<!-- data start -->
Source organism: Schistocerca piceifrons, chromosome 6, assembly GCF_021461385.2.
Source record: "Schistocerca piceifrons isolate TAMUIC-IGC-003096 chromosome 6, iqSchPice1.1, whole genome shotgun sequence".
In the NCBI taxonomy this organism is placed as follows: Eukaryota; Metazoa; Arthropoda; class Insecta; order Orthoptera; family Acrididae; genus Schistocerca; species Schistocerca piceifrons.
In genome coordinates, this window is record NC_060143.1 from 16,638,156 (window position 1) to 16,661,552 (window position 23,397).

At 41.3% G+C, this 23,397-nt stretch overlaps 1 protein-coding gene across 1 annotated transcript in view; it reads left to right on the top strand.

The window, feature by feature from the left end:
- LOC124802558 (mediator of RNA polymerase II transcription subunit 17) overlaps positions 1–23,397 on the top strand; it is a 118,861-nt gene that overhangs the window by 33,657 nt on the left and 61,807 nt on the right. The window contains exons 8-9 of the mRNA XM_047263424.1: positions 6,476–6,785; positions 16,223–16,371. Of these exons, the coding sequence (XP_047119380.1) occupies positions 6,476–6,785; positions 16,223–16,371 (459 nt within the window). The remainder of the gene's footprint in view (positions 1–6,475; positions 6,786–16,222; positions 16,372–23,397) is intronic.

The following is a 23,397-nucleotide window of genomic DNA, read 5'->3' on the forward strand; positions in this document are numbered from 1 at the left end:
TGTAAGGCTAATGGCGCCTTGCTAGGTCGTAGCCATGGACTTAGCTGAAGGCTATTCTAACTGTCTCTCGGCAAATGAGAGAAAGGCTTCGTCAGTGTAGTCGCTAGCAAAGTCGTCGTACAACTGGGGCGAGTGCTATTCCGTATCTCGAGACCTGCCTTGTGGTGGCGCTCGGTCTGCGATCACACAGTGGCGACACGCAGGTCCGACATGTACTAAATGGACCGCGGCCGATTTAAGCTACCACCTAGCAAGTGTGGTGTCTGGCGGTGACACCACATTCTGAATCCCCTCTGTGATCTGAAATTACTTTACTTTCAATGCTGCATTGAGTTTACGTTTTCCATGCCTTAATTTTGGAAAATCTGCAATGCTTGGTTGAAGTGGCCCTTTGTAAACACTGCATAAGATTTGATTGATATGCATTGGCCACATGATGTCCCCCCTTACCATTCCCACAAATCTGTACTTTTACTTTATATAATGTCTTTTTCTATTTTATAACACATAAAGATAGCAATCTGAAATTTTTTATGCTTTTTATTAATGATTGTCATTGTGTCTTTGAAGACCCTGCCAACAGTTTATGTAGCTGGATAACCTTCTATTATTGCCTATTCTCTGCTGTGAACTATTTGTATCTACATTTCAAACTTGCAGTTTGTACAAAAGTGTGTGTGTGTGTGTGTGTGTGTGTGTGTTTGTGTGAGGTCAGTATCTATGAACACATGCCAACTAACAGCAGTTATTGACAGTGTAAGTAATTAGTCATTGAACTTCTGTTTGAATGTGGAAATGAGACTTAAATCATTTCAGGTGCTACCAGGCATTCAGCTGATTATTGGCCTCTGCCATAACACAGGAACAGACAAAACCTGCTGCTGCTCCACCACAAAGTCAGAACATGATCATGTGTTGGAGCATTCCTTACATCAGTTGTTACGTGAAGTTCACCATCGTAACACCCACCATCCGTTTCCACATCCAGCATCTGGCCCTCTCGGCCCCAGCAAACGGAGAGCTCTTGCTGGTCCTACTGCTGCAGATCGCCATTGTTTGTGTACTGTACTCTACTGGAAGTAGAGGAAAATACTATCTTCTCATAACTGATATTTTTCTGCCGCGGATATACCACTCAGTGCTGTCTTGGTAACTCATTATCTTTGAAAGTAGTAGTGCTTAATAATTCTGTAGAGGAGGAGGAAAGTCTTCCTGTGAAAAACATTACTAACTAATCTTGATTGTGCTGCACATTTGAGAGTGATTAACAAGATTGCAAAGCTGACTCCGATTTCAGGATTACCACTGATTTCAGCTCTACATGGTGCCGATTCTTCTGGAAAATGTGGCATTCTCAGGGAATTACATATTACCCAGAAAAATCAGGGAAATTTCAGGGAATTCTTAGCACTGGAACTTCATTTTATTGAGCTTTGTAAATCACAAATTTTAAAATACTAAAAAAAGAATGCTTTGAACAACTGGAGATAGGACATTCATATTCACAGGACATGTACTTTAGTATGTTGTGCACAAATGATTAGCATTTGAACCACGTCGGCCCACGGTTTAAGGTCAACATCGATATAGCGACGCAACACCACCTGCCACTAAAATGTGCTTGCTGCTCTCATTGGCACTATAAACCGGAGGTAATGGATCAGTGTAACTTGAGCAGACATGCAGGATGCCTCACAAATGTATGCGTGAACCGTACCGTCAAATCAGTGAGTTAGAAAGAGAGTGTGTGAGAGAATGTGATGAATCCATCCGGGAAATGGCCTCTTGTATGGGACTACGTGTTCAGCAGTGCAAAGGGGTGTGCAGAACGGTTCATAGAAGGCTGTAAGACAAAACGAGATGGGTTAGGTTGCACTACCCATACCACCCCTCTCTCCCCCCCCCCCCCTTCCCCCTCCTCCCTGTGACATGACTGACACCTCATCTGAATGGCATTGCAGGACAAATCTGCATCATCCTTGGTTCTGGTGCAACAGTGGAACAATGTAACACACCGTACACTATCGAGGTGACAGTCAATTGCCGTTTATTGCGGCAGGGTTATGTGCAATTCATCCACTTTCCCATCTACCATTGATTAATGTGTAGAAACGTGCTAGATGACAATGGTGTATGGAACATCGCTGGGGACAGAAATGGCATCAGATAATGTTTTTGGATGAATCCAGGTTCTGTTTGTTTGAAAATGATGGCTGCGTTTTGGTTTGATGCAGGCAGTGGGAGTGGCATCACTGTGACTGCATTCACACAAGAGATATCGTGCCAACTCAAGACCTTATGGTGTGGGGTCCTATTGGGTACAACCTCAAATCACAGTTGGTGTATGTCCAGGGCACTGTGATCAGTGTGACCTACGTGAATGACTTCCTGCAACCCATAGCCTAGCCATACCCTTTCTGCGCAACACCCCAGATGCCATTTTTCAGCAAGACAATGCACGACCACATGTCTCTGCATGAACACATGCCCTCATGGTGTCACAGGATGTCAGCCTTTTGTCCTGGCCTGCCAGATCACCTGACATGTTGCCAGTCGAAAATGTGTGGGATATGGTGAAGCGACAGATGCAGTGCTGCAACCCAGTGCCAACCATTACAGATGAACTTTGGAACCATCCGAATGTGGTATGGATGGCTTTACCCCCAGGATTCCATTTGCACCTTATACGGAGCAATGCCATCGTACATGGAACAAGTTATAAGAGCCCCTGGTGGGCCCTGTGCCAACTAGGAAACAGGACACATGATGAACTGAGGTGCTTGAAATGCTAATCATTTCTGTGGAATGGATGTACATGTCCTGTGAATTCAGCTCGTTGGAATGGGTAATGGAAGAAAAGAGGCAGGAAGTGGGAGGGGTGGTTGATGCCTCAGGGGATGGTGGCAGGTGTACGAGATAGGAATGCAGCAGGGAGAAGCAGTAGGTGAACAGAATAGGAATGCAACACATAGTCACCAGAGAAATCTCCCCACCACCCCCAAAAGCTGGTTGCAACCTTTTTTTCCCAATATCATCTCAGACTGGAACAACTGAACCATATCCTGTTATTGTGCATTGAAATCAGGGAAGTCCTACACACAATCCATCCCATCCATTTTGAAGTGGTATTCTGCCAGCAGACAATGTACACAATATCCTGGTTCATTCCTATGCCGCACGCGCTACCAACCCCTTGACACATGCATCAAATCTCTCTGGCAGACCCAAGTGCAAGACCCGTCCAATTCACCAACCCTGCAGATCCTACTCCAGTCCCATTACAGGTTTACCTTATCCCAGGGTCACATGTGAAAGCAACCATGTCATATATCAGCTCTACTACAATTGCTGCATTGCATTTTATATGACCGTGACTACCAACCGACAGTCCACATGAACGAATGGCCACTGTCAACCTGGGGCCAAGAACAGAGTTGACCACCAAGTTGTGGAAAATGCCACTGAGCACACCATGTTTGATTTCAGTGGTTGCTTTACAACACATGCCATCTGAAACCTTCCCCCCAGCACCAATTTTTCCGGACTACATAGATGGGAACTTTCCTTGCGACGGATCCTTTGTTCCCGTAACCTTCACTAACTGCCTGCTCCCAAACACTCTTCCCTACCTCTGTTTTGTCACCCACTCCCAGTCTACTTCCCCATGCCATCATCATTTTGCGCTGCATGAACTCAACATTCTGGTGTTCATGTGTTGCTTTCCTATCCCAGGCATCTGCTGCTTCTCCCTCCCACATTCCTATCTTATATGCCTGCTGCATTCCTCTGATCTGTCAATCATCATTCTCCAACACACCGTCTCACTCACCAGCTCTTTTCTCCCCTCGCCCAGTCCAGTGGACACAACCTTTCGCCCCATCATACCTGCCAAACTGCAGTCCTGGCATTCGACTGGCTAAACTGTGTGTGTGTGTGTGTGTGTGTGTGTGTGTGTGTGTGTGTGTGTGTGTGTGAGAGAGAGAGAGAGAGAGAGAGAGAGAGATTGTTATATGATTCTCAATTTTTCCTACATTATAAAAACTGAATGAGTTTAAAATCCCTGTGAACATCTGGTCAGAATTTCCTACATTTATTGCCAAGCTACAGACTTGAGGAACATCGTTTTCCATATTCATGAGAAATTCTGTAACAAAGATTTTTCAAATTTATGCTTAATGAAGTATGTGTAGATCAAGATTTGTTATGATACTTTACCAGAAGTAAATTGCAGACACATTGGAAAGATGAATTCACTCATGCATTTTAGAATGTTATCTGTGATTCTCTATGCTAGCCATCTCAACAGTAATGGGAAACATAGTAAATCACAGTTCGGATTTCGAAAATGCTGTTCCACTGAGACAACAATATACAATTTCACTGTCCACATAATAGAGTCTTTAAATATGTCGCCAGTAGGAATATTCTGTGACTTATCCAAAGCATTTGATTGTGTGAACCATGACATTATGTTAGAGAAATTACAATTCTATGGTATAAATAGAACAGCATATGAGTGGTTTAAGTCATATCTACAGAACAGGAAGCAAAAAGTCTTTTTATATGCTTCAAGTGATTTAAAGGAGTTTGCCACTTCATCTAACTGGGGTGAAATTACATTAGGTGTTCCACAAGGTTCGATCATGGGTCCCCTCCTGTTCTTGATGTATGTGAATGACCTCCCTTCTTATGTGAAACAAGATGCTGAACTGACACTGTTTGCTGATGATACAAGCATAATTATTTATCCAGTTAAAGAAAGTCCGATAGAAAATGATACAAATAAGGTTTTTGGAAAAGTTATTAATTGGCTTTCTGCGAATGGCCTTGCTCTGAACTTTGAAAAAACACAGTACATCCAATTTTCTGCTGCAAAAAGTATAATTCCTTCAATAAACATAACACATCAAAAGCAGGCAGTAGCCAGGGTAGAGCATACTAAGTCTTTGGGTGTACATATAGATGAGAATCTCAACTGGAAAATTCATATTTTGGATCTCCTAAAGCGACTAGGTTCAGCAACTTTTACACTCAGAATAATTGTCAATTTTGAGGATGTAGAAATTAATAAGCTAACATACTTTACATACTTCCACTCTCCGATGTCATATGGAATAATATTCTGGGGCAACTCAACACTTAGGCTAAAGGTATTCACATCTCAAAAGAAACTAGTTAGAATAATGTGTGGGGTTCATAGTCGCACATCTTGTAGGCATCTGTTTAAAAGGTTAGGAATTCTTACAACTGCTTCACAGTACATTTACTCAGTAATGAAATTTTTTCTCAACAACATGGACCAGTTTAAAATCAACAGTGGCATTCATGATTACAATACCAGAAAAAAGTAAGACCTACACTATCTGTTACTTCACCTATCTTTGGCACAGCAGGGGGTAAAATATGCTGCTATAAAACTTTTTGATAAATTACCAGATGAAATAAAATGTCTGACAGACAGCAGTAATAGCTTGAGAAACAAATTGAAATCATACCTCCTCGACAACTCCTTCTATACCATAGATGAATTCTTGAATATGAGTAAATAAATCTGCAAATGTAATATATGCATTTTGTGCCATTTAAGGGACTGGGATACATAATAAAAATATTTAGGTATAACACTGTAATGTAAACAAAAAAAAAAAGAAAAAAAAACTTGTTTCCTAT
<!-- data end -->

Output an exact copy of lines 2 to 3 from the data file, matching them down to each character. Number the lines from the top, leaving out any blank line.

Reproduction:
Source record: "Schistocerca piceifrons isolate TAMUIC-IGC-003096 chromosome 6, iqSchPice1.1, whole genome shotgun sequence".
In the NCBI taxonomy this organism is placed as follows: Eukaryota; Metazoa; Arthropoda; class Insecta; order Orthoptera; family Acrididae; genus Schistocerca; species Schistocerca piceifrons.